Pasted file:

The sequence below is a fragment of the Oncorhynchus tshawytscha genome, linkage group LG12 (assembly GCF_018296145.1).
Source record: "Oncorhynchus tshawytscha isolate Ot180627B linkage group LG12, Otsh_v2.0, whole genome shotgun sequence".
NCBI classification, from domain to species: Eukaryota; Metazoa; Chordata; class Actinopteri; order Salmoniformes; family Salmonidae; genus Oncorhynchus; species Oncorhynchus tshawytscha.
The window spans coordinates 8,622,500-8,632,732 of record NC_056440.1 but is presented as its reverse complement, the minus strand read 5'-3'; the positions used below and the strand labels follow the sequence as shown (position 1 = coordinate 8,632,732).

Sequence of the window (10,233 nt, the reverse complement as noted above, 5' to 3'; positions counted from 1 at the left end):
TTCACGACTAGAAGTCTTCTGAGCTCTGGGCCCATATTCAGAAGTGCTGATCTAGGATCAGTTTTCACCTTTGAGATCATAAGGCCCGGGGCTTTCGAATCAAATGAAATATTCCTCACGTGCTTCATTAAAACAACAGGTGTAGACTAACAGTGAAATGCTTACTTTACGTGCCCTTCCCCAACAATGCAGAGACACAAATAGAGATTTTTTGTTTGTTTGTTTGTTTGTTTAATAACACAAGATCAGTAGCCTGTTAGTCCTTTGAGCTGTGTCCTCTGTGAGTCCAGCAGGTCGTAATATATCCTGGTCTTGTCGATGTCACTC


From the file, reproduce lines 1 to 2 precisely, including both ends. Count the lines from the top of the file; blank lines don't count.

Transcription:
The sequence below is a fragment of the Oncorhynchus tshawytscha genome, linkage group LG12 (assembly GCF_018296145.1).
Source record: "Oncorhynchus tshawytscha isolate Ot180627B linkage group LG12, Otsh_v2.0, whole genome shotgun sequence".